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Kúria clears the way for referendum on Sunday-closing

April 8th, 2016

Hungary’s top court has authorised an opposition referendum designed to overturn the government ban on shops opening on Sundays. In response, commentators who have for years complained about ‘the end of the rule of law’, express both surprise and cautious satisfaction.

The Kúria had been expected to overturn the decision of the National Electoral Commission to approve a rival referendum question (See BudaPost, February 25). In fact, the court went further: it both struck down the rival question, and approved that of a Socialist politician.

‘Hungary has suddenly become East Europe’s Switzerland,’ Népszabadság writes in its front page editorial, as two extra questions will also be put to referendum, if the necessary 200 thousand signatures are collected within 120 days. One is on banning the sale of state owned arable land and another would impose a monthly two million forint ceiling on public officials’ salaries. A fourth referendum is being promoted by the government itself, on rejecting compulsory European migrant resettlement quotas, which Népszabadság believes can only be successful if the question is put to the popular vote along with the other three..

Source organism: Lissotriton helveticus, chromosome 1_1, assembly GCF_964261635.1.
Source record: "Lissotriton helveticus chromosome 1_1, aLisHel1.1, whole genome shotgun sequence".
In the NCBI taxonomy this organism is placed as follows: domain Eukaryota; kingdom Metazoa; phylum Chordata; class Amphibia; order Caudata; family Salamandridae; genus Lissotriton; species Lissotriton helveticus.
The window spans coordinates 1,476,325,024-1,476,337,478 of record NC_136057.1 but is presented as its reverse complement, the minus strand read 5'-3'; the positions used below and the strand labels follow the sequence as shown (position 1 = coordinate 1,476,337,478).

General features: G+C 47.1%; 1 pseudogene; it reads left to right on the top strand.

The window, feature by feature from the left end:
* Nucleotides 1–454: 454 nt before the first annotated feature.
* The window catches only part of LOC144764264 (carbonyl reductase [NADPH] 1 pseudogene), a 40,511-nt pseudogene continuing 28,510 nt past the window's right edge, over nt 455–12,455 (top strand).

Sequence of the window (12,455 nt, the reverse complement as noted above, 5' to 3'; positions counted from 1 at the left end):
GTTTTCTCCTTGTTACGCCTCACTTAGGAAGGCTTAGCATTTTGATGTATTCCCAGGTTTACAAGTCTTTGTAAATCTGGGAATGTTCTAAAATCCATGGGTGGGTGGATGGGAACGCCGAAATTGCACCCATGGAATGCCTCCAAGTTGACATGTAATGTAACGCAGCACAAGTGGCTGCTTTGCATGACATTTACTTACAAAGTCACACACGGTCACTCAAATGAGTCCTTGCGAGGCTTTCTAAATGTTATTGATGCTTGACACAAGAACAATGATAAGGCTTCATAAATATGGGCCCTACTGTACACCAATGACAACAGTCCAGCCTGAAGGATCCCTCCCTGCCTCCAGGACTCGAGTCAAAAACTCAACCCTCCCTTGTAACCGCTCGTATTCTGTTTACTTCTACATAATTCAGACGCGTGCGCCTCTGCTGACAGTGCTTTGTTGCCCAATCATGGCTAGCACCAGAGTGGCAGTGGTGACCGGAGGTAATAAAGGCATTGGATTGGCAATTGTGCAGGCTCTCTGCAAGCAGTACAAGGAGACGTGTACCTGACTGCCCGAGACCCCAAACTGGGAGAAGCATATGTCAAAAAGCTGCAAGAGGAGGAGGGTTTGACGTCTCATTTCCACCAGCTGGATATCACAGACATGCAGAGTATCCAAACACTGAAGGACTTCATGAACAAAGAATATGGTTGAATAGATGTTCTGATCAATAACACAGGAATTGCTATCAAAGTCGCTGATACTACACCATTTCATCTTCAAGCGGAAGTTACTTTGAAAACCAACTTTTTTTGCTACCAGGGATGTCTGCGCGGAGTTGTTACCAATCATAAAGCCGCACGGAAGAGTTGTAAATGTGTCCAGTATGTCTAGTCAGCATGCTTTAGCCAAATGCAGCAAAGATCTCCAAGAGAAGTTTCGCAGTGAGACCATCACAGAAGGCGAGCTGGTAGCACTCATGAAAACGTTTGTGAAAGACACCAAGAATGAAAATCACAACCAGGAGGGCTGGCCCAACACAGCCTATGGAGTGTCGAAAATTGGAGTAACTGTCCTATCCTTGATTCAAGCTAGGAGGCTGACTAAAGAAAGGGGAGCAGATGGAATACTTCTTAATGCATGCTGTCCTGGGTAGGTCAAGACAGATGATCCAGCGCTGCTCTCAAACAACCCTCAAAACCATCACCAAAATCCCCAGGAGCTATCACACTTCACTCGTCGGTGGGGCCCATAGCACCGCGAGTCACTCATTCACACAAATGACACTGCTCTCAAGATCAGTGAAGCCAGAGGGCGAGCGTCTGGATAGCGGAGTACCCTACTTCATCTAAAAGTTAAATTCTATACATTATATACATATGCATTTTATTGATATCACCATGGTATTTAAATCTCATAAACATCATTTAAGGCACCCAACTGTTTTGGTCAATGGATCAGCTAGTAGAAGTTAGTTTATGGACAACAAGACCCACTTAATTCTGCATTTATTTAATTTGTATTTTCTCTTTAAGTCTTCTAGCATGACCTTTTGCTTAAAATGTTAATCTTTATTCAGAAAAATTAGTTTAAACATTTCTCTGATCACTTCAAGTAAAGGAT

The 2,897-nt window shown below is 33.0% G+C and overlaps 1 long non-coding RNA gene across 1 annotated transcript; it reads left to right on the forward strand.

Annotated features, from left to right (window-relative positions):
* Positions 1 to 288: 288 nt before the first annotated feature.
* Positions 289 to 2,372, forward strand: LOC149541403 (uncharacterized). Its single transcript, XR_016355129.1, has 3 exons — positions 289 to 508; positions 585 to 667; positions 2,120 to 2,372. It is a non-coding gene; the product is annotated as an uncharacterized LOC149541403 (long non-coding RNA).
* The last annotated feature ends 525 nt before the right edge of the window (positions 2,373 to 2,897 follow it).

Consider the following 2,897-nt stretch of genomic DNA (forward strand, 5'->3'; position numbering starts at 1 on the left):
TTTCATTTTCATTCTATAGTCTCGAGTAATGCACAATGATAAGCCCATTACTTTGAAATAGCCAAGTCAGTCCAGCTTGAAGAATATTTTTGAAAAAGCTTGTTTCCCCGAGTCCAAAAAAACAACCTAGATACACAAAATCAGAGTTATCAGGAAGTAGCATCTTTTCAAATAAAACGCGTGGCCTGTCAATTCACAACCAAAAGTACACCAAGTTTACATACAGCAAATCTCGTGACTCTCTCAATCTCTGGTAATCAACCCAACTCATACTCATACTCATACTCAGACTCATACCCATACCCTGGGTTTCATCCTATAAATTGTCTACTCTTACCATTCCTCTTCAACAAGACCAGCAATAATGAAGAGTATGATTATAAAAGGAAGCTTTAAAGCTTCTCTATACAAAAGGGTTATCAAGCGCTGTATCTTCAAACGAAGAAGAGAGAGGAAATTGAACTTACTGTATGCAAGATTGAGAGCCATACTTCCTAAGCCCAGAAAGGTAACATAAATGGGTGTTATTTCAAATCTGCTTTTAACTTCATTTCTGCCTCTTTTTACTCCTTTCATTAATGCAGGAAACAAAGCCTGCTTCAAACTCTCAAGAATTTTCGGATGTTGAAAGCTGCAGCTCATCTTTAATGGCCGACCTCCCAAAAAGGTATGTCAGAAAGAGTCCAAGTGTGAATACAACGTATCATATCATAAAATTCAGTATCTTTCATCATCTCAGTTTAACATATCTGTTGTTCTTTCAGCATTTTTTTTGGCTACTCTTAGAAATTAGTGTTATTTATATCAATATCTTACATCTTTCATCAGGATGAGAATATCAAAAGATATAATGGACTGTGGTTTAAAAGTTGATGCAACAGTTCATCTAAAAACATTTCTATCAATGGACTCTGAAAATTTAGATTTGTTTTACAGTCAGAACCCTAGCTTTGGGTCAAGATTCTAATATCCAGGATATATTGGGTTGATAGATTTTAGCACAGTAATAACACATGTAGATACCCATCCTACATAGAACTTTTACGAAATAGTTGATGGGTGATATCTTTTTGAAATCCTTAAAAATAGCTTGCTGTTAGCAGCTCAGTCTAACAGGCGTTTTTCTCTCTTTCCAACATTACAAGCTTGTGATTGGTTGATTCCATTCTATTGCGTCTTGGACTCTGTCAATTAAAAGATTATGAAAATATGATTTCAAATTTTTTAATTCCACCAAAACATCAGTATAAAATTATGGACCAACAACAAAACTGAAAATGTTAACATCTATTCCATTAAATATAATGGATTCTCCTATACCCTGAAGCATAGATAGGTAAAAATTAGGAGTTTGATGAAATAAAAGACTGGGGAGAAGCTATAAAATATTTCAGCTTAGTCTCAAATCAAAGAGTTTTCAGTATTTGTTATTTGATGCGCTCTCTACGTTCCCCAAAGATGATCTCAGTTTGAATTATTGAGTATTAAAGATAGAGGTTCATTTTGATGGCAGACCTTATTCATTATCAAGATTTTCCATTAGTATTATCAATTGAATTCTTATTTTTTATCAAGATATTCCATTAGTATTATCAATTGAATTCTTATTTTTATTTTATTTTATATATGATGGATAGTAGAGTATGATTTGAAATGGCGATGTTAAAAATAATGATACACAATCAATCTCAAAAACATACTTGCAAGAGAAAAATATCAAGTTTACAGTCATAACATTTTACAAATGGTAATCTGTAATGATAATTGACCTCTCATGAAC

On HVG online, Árpád W. Tóta takes it for granted that the referendum on Sunday shop closures will be won by the opposition, unless the government decides to abolish the Sunday ban in order to avoid defeat. “They should admit failure”, Tóta believes, and suggests that ’we would all be better off if they simply learned to do so.’

Magyar Narancs quotes its own article of three years ago, in which the left-liberal weekly wrote about ‘the end of politics’. ‘Now things may be changing,’ the author writes after the Kúria’s ruling, and expresses the hope that the three referenda will mark ‘the beginning of the end of the Orbán régime’.

In Magyar Nemzet, György Pápay strongly advises the decision makers to withdraw the ban on Sunday-opening, to ‘pull the teeth of the referendum’. But he also urges the authorities to take measures to punish the ‘gentlemen with very short hairstyles’ who, in the words of  the court, prevented the initiator of the referendum from exercising his constitutional right.


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